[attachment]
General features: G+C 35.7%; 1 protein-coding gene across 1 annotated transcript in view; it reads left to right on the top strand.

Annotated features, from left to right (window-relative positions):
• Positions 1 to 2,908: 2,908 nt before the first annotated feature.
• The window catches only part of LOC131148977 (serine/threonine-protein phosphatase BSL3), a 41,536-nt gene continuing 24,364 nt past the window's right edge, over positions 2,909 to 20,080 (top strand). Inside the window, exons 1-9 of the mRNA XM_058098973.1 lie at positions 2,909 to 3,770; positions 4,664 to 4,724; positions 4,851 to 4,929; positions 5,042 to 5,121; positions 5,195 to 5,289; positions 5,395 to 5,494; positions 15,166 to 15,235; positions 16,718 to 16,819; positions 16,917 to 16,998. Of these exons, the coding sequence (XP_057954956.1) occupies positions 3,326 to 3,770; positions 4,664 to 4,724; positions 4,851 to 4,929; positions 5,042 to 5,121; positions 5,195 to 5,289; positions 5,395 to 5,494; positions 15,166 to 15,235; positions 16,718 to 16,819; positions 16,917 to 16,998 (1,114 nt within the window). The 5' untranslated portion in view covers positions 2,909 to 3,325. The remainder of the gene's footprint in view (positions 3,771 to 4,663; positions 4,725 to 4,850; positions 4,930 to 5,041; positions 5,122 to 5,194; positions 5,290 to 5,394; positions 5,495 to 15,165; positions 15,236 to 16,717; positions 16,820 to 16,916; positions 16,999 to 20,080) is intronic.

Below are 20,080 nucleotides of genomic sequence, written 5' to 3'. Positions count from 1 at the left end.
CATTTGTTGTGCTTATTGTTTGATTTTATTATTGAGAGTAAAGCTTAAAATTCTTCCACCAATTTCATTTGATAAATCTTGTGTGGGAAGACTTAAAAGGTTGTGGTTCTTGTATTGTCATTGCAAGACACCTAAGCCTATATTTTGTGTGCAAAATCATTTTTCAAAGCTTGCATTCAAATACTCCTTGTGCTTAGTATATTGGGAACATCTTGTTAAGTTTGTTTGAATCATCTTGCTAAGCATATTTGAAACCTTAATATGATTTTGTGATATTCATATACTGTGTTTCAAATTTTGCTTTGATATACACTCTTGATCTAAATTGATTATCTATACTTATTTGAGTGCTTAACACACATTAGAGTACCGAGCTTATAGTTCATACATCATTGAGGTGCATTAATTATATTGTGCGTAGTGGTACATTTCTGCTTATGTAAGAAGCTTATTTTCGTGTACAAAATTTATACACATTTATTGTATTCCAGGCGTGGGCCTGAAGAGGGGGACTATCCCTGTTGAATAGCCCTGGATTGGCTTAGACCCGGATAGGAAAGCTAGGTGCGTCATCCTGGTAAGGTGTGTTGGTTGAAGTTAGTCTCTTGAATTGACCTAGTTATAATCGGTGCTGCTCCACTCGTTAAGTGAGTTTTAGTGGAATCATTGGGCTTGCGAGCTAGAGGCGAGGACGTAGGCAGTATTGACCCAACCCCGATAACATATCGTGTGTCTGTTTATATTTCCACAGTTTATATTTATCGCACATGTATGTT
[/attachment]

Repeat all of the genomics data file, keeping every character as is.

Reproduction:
General features: G+C 35.7%; 1 protein-coding gene across 1 annotated transcript in view; it reads left to right on the top strand.

Annotated features, from left to right (window-relative positions):
• Positions 1 to 2,908: 2,908 nt before the first annotated feature.
• The window catches only part of LOC131148977 (serine/threonine-protein phosphatase BSL3), a 41,536-nt gene continuing 24,364 nt past the window's right edge, over positions 2,909 to 20,080 (top strand). Inside the window, exons 1-9 of the mRNA XM_058098973.1 lie at positions 2,909 to 3,770; positions 4,664 to 4,724; positions 4,851 to 4,929; positions 5,042 to 5,121; positions 5,195 to 5,289; positions 5,395 to 5,494; positions 15,166 to 15,235; positions 16,718 to 16,819; positions 16,917 to 16,998. Of these exons, the coding sequence (XP_057954956.1) occupies positions 3,326 to 3,770; positions 4,664 to 4,724; positions 4,851 to 4,929; positions 5,042 to 5,121; positions 5,195 to 5,289; positions 5,395 to 5,494; positions 15,166 to 15,235; positions 16,718 to 16,819; positions 16,917 to 16,998 (1,114 nt within the window). The 5' untranslated portion in view covers positions 2,909 to 3,325. The remainder of the gene's footprint in view (positions 3,771 to 4,663; positions 4,725 to 4,850; positions 4,930 to 5,041; positions 5,122 to 5,194; positions 5,290 to 5,394; positions 5,495 to 15,165; positions 15,236 to 16,717; positions 16,820 to 16,916; positions 16,999 to 20,080) is intronic.

Below are 20,080 nucleotides of genomic sequence, written 5' to 3'. Positions count from 1 at the left end.
CATTTGTTGTGCTTATTGTTTGATTTTATTATTGAGAGTAAAGCTTAAAATTCTTCCACCAATTTCATTTGATAAATCTTGTGTGGGAAGACTTAAAAGGTTGTGGTTCTTGTATTGTCATTGCAAGACACCTAAGCCTATATTTTGTGTGCAAAATCATTTTTCAAAGCTTGCATTCAAATACTCCTTGTGCTTAGTATATTGGGAACATCTTGTTAAGTTTGTTTGAATCATCTTGCTAAGCATATTTGAAACCTTAATATGATTTTGTGATATTCATATACTGTGTTTCAAATTTTGCTTTGATATACACTCTTGATCTAAATTGATTATCTATACTTATTTGAGTGCTTAACACACATTAGAGTACCGAGCTTATAGTTCATACATCATTGAGGTGCATTAATTATATTGTGCGTAGTGGTACATTTCTGCTTATGTAAGAAGCTTATTTTCGTGTACAAAATTTATACACATTTATTGTATTCCAGGCGTGGGCCTGAAGAGGGGGACTATCCCTGTTGAATAGCCCTGGATTGGCTTAGACCCGGATAGGAAAGCTAGGTGCGTCATCCTGGTAAGGTGTGTTGGTTGAAGTTAGTCTCTTGAATTGACCTAGTTATAATCGGTGCTGCTCCACTCGTTAAGTGAGTTTTAGTGGAATCATTGGGCTTGCGAGCTAGAGGCGAGGACGTAGGCAGTATTGACCCAACCCCGATAACATATCGTGTGTCTGTTTATATTTCCACAGTTTATATTTATCGCACATGTATGTT